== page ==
Mar 2, 2011, 5:27 PM
Post #1 of 1
Captain Amos W. “Wild Bill” Billings, crossed the bar to meet his pilot on February 27, 2011 at the age of 86, at his home in Fort Lauderdale. Capt. Bill grew up in the family schooner business out of Deer Isle, Maine. As a boy he drove draft horses through the snowy woods, dragging logs down to the shore. Hand loading pulp wood aboard the family’s schooner, The Mercantile, built his arms into mighty tree trunks. Sailing commercial schooners prepared him for running small boats during WWII, and later skippering both sail and motor yachts of all sizes and types. From the fast sleek “commuters,” delivering millionaire executives from their Long Island estates to their Manhattan offices to large offshore sailing vessels, cruising between New England and the West Indies, Captain Billings was the consummate old school yacht captain.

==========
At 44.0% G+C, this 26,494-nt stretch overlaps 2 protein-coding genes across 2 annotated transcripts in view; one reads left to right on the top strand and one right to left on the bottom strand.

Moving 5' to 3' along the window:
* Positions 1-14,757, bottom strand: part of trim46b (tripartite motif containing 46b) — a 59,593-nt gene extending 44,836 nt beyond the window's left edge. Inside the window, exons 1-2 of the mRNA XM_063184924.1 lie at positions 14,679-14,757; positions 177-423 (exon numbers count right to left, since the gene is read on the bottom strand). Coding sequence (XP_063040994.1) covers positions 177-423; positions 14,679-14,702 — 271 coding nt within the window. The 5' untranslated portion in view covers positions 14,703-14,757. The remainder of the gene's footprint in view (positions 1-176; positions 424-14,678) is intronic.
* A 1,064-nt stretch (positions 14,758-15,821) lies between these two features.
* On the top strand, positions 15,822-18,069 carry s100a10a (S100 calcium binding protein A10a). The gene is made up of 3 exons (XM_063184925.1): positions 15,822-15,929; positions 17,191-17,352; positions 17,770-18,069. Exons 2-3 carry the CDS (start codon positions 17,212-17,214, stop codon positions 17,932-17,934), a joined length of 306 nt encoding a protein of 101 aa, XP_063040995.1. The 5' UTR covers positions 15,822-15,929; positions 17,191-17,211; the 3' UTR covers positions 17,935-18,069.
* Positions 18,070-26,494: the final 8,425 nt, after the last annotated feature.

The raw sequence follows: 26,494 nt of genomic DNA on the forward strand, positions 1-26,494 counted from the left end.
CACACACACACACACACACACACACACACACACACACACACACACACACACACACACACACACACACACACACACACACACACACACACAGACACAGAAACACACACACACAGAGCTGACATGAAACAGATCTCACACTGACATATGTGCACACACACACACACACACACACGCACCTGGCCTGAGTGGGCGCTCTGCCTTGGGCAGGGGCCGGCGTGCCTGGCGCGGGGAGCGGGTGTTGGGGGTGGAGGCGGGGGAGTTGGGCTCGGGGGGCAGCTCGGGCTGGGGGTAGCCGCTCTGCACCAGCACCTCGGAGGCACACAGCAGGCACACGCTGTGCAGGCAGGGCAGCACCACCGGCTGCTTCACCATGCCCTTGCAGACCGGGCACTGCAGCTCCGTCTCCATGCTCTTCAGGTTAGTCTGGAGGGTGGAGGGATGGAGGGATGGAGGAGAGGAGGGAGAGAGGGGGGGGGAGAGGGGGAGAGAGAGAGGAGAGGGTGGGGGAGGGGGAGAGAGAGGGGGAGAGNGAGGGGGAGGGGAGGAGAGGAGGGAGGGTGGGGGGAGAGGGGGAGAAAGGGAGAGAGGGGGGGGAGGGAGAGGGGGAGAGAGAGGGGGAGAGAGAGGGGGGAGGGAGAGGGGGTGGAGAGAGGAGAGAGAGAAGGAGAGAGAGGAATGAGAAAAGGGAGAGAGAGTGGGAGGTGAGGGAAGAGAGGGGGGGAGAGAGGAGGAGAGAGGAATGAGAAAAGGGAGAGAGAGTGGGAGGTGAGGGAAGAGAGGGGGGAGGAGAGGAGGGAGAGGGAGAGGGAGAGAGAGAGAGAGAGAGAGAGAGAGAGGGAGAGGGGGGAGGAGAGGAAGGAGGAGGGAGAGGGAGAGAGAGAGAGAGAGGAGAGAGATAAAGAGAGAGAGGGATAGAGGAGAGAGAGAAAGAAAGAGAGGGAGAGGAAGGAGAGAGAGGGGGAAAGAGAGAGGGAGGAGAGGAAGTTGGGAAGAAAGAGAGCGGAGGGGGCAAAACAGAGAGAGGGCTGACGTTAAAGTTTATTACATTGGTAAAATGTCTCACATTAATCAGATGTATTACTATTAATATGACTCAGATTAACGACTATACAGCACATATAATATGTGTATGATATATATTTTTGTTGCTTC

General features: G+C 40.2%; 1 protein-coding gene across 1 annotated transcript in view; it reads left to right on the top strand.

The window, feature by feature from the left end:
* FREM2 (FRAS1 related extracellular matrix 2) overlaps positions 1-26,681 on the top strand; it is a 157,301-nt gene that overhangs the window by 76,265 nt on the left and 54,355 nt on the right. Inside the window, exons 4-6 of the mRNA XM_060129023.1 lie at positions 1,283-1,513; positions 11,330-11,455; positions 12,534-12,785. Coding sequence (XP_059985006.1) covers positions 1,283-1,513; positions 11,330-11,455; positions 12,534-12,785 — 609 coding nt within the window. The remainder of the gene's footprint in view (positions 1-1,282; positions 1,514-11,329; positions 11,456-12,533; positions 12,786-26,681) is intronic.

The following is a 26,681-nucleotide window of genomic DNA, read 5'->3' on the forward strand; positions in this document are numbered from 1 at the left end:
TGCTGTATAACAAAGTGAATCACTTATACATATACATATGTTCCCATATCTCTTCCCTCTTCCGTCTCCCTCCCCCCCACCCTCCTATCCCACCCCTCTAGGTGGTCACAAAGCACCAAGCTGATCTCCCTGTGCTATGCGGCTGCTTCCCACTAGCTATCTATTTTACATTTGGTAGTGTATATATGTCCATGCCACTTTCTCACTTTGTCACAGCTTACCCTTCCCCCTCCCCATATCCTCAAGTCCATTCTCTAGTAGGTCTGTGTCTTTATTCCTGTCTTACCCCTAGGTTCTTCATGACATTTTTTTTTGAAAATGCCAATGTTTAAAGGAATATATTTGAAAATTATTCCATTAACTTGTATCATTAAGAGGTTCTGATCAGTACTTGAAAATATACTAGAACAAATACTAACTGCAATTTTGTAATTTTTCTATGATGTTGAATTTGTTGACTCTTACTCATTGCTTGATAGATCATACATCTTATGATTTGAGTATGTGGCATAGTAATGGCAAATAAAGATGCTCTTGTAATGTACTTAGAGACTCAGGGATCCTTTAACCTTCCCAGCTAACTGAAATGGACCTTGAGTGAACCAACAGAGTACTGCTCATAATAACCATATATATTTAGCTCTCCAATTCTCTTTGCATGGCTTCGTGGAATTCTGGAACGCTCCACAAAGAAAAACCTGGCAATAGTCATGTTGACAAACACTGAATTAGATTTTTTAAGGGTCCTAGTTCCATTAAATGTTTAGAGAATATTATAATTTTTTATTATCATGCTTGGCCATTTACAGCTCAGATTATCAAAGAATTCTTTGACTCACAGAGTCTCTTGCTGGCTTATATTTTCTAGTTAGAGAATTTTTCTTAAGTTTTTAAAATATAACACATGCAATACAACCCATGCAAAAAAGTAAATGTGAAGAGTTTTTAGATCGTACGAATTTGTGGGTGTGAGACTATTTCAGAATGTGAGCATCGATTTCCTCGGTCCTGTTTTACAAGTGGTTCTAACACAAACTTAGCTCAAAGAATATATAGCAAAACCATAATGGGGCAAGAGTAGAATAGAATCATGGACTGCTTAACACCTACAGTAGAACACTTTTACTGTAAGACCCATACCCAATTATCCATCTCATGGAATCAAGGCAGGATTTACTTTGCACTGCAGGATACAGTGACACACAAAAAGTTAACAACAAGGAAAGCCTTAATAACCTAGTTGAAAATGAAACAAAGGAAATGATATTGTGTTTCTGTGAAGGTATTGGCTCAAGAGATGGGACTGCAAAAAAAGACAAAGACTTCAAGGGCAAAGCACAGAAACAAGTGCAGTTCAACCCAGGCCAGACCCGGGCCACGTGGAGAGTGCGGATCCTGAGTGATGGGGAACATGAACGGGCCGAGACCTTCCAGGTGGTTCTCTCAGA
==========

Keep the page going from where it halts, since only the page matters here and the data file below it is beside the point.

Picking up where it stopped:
EIGHT BELLS - Captain Amos. W. Billings
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Many a wealthy yacht club blue blood boat owner had their comeuppance delivered by “the ol’ Master,” as he sometimes referred to himself, when they attempted to intimidate him with their self-esteemed lofty positions. Standing on the aft deck of a 77 foot ketch, I watched Capt. Bill steer the boat into an anchorage in the Caribbean using the mizzen sheet while the owner thought he was hand steering the boat from the helm in the cockpit. When I signed aboard as mate, he informed me: “I’m the laziest son-of-a-bitch you’ll ever meet…so if there’s an easy way of doin’ somethin’ on this boat …” thumping his thumb to his chest, “I know it ! … So when I tell ya ta do somethin’, do it the way I tell ya ta do it,” spouted Captain Billings, in his thick schooner-bred down east parlance.
He sure was right and he’ll be missed.
Capt. Ron Schaper